ANCOM minimal recommended sample size

Hello,
I am performing a differential abundance analysis using ANCOM, adjusted for covariates.
I was wondering, what is the minimal sample size for implementing ANCOM? I’ve read that the method is accurate as long as the group sizes are not too small, however, couldn’t find any data regarding the minimal recommended group size.

Hope you can help me understand this better, and would appreciate references :slight_smile:

Thanks in advance!
Lena

Hi @LenaLapidot,

This is a complex question :slight_smile:, and I dont think there’s a clear answer. I mean, I can give you a lower limit at 5 per group for the kruskal wallis based test, because kruskal wallis as a test starts to fail below that sample number, but I can also tell you that even at that size, you’re unlikely to see a W-value over zero.
In general, the sample szie you need depends on two major factors: the effect size for a set of individual feature and the number of features you’re testing.

I’m not sure there’s a good measurement for the relative effect size of difference factors. But, essentially, your effect size has to be big enough to create a p-value low enough that it remains significant after FDR correction. If your sample size is too small for your effect size, you may actually see W=0 for many or all of your features because there isn’t anything significant enough to reach the significance threshhold after correction.

That correction is the place hte second factor comes in. The more features you have, the more tests you conduct, the more extreme the difference has to be to be detectable over the noise. If you filter your data to remove low abundance/prevalence features, you increase your power for remaining features. I tend to be in the camp that anything present in one person is noise; I can’t do statistical tests on it. Where to filter beyond that is debatable; I tend to use an empirical threshold based on what has worked for the type of tests I want to do. In general, though, the rule here is that if you have fewer features, you can detect smaller effect sizes in the features you test. So, you’re still playing with an underpowered analyses, potentially missing interesting/important things because they’re low abundance and/or low prevalence.

One semi controversial way to check whether or not you have enough of a global effect for testing is to look at the beta diversity. If you see a significant effect in beta diversity, particularly a compositional metric like Aitchinson, you’re more likely to see an effect with a smaller sample size. This isn’t fool proof, it’s still prone to type II error, but my experience has been that it’s a good indicator of whether or not it’s possible to get a signal in ANCOM. (Incidentally, I have lots of cases where I can find a signal in beta diversity for a smallish sample size, but my data set is too small to pick out individual features.) I find ANCOM is conservative, so you may also want to look at other differential abundance techniques, like ALDEX, which may be better at smaller sample sizes.

Best,
Justine

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Dear Justine,
Thank you for this clear and explanatory answer!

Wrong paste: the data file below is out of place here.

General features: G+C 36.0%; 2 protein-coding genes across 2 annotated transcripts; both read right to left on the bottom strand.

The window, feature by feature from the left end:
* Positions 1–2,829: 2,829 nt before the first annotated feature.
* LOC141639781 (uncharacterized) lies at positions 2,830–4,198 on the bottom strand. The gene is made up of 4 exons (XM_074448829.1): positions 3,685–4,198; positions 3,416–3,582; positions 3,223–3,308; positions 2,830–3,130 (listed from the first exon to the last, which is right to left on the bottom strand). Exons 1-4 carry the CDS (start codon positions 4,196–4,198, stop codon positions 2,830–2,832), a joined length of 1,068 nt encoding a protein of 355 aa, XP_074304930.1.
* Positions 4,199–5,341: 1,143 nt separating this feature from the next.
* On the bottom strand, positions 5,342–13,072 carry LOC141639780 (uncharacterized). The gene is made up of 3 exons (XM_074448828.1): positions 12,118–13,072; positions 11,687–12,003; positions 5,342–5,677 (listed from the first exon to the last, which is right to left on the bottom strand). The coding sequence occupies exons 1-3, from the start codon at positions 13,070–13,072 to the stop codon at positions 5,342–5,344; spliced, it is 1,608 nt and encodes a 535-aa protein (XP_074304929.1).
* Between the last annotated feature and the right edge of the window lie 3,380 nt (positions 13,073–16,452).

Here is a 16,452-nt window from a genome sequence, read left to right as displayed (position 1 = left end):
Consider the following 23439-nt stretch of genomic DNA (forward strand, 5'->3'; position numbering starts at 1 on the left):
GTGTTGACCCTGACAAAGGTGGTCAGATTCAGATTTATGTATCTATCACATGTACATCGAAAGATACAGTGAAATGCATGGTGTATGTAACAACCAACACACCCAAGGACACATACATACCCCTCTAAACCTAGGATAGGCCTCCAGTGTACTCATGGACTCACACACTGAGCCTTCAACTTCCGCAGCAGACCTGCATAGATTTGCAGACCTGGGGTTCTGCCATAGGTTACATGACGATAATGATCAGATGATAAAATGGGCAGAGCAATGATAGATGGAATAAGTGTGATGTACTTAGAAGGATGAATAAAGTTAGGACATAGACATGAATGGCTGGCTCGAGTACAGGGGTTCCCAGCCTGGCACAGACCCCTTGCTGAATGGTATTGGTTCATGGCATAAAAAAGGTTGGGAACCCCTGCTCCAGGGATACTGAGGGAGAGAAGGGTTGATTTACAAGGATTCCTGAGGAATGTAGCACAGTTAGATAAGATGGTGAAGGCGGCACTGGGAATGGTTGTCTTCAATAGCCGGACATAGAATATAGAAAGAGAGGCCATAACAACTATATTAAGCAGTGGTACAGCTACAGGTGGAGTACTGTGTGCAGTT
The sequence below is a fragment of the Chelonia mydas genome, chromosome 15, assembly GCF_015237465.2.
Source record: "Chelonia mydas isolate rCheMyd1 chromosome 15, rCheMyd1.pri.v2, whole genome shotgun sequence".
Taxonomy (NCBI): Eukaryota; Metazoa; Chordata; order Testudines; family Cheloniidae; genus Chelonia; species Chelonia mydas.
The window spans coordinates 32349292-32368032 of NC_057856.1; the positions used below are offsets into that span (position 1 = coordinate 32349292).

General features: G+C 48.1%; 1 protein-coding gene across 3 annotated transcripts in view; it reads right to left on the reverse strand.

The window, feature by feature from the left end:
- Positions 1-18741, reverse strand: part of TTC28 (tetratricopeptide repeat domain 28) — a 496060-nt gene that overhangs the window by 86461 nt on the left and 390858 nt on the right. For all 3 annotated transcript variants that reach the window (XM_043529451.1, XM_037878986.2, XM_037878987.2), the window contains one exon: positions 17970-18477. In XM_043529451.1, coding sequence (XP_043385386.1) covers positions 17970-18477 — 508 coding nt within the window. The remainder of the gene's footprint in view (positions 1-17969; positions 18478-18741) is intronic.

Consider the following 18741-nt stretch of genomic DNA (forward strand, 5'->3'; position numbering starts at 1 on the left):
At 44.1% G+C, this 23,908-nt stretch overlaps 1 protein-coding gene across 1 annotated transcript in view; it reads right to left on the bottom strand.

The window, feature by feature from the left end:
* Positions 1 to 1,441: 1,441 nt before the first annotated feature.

I am dealing with a data set with over 150 subjects. I wanted to be sure, that if I do a stratified analysis, the remaining subgroups (of approximately 50-80 subjects) are still ok for ANCOM. The effect size is good enough to pass the FDR correction and I do identify differentially abundant features, just wanted to be sure ANCOM works accurately on a smaller sample size.
Also, thank you for suggesting exploring beta diversity using a compositional metric like Aitchinson, I actually used Weighted UniFrac, Unweighted UniFrac, Bray Curtis, and JSD, which were all significant. I will try to see the results with the Aitchinson metric. I am also not familiar with ALDEX, I’ll read about it, but I wanted to use ANCOM since I have the option to do an adjusted analysis with this method.

Thank you again for your help.
Best,
Lena

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Hi @LenaLapidot,

With differences in so many metrics, I’d be pretty confident you should have a signal! I also think 50-80 subjects you should do okay. You may still lack power to detect all the differences, but based on my experiences, I would worry less about power here.

…And, just to add new things to the mix, you could also look at songbird, which allows adjusted analysis but can be kind of hard to check. I think the R version of Aldex2 has adjustment, but I haven’t played with that much.

Best,
Justine

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That’s great. Thank you!

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@jwdebelius definitely gave a fantastic explanation - I found a couple of sources mentioning the min sample size of ANCOM (although not much in the way of benchmarking): Analysis of microbial compositions: a review of normalization and differential abundance analysis mentions that ANCOM and ANCOMBC fail to control FDR at sample sizes <10, and Analysis of compositions of microbiomes with bias correction benchmarks ANCOM and several other differential abundance algorithms for small and unbalanced data (n1=20, n2=30). Shrinkage estimation of dispersion in Negative Binomial models for RNA-seq experiments with small sample size looks like it might address this in more detail. I’m currently diving into this as after stratification my sample sizes are in the 3-5 range

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@hsapers,

Thank you! Ive added both to my reading list!

Thank you @hsapers,
The sources look great and very relevant :slight_smile: